About the Author

    Rabbi Avi Weiss is the Founding Rabbi of the Hebrew Institute of Riverdale-the Bayit, and founder of Yeshivat Chovevei Torah Rabbinical School and Yeshivat Maharat. He is also the co-founder of the International Rabbinic Fellowship (IRF), an international organization of Modern Orthodox rabbis. Rabbi Weiss served as National Chairman of the Student Struggle for Soviet Jewry (SSSJ) from 1982-1991 and subsequently as National President for AMCHA - the Coalition for Jewish Concerns, raising a voice of moral conscience on behalf of the Jewish people and humankind throughout the world. In 2013, Newsweek ranked him the 10th most prominent rabbi in the United States. Rabbi Weiss is the author of Holistic Prayer, Women at Prayer, and Spiritual Activism.

    Click here for LA Jewish Journal feature review of Journey to Open Orthodoxy 


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  • Walking the Exodus

    Margaret Malka Rawicz

    Leading biblical scholars and archaeologists have argued for decades about the actual route of the biblical Exodus from Egypt. Join Rawicz as she follows the route that Moses and the Israelites took as they fled Egypt three and a half millennia ago. Margaret Malka Rawicz treks through treacherous deserts and terrain with her Bedouin guides, in order to rediscover and identify the sites of the first fifteen known Israelite encampments. She then explores another eighteen encampments in Eastern Sinai, along the Israeli/Sinai border and in the Negev Desert, and the final nine in Jordan. 
    Including photographs and personal stories, Walking the Exodus is not only one individual's discovery, but also a personal and spiritual transformation of one's life. 
     
     

    About the Author

    Margaret Malka Rawicz has developed and refined lectures on the Exodus for many years after extensively traveling through Kenya, Tanzania, Malawi, Southern Africa, North and South America, Eastern Europe, Egypt, Israel, Jordan and Antarctica. As an environmental management consultant, she has received numerous awards on groundbreaking national work. Rawicz has delivered many presentations on the Exodus, and her extensive trip through the Sinai desert has been adapted into a TV documentary, Forty Years to Freedom. She acknowledges the support of her late husband during all this time.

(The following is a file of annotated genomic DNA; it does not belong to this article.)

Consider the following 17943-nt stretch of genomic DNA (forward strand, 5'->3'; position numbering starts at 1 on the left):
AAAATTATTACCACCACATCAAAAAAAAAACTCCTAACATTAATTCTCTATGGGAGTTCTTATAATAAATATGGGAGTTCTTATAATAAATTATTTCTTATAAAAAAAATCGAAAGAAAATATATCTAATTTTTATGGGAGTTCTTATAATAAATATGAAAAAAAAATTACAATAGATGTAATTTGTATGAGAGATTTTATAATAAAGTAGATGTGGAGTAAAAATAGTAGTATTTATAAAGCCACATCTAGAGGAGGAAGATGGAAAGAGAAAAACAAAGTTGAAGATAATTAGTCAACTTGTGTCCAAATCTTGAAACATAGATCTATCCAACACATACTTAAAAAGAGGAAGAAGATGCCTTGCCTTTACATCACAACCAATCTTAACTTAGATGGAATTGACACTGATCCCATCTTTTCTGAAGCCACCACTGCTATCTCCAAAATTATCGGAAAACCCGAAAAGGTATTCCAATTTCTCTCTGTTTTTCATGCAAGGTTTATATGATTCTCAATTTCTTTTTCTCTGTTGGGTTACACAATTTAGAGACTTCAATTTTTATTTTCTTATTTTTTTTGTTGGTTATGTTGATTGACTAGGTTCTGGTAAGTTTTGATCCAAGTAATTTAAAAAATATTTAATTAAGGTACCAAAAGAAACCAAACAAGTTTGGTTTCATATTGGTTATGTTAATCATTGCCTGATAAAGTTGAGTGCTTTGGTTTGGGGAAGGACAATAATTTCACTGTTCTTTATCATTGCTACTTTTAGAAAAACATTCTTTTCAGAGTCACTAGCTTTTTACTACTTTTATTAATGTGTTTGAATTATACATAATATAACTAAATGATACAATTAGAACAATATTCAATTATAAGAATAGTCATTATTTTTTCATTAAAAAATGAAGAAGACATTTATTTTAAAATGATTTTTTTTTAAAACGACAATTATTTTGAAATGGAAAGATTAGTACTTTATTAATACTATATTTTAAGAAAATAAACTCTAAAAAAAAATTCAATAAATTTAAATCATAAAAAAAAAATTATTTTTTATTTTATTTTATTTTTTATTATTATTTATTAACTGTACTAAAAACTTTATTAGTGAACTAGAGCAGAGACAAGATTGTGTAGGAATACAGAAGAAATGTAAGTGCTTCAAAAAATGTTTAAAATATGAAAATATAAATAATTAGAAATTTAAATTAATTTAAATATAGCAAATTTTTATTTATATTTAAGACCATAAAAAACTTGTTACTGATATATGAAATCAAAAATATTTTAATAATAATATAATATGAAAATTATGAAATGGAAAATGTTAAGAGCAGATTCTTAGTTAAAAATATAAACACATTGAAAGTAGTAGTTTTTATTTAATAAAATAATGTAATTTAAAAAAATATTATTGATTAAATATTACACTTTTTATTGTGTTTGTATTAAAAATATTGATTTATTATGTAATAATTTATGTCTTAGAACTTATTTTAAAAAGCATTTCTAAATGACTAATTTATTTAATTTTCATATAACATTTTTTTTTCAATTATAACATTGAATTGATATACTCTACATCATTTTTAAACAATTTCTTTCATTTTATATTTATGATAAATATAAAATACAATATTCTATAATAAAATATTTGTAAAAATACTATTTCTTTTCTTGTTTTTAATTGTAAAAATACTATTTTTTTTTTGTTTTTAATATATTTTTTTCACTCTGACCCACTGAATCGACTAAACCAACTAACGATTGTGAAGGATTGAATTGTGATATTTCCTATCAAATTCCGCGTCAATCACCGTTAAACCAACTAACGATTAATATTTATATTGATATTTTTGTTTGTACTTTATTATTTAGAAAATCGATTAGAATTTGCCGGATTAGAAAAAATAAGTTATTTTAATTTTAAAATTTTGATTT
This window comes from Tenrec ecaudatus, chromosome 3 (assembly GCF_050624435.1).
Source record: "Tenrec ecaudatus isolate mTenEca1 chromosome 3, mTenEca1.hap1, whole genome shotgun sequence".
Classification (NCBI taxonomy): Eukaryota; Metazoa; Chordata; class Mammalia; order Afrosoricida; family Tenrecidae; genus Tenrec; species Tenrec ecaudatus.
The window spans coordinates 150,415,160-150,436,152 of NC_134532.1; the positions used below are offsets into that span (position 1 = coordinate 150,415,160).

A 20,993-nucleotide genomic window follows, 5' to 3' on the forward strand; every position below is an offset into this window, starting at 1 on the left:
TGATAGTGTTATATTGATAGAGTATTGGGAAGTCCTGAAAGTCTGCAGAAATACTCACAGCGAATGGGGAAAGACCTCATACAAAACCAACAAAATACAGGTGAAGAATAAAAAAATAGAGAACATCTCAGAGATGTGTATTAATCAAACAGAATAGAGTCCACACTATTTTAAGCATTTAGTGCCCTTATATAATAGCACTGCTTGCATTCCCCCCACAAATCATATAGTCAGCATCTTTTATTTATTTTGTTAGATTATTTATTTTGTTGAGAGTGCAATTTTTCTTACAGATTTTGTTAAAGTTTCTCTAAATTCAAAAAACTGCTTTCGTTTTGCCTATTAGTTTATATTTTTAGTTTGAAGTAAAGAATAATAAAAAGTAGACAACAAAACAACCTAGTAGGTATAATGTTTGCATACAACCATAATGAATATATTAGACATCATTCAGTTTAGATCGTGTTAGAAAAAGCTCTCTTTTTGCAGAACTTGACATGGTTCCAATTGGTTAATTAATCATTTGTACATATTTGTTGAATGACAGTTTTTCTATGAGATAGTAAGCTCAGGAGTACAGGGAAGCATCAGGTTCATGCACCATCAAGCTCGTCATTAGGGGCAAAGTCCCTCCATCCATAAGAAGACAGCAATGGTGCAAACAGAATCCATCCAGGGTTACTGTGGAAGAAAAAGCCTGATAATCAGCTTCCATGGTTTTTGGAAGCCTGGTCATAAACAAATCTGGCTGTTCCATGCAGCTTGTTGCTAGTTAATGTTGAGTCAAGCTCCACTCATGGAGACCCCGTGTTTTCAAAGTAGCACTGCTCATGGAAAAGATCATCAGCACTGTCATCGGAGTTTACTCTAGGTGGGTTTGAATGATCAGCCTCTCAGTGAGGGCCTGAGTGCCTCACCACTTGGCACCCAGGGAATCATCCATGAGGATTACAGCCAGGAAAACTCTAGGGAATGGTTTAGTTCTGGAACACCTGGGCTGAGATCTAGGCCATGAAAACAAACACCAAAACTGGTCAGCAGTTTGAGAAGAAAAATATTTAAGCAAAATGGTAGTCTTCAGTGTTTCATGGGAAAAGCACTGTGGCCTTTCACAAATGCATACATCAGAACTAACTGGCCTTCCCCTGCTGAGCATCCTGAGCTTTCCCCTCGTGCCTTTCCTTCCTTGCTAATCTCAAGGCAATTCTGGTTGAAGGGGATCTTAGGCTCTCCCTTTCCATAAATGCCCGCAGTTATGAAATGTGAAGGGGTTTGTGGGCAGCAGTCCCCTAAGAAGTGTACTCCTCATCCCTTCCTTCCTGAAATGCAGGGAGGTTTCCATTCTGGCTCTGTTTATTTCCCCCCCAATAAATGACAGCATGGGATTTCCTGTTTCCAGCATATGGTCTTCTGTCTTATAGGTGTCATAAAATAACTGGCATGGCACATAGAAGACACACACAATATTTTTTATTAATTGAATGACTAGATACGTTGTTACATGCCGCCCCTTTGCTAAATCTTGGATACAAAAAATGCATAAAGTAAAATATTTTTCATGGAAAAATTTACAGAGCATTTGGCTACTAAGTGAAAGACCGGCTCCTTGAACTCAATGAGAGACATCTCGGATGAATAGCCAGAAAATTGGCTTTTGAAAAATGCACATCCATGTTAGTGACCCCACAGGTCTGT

Margaret Rawicz can arrange trips to take people on tours of the Exodus route. If you are interested in going on a tour, please visit www.WalkingTheExodus.co.za to register. To arrange visual presentations and lectures, please contact the author at margaraw@netactive.co.za.
     
     

    Praise for Walking the Exodus

    “When, in one individual, an intrepid spirit meets an insatiable appetite for discovery, some delightful odyssey is bound to be the outcome. Malka (Margaret) Rawicz has pioneered creative ways of discovering and presenting facets of Torah that would daunt other students and seasoned educators. She also has a knack for blithely embarking on jaw-dropping journeys, from the African bush to the Antarctic. In this book, which reads like a cross between a camel-back adventure story and a piece of meticulous research, the author shares with the reader both these fascinating facets of herself. It is particularly refreshing that the research takes the biblical account of the Exodus and the subsequent journeys of the Israelites at its word. It seeks to verify that account by geographical, physical, and linguistic evidence.”
    – Rabbi Levy Wineberg
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  • Gender Equality and Prayer in Jewish Law

    Rabbi Ethan Tucker and Rabbi Micha'el Hadar

    As gender equality has spread throughout society, including its religiously observant sectors, traditional communities turn to their guiding sources to re-examine old questions. This book opens the reader’s eyes to the wealth of Jewish legal material surrounding gender and prayer, with a particular focus on who can lead the prayers in a traditional service and who can constitute the communal quorum—or minyan—that they require. With honesty, transparency, and rigor, Gender Equality and Prayer in Jewish Law is a powerful resource for grappling with these complex questions. The authors not only explore this specific issue in depth, but they also model how we can mine the Jewish legal tradition for its underlying values, enabling its complex sources to serve as effective guides for contemporary communal decision-making.

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  • Biblical Seductions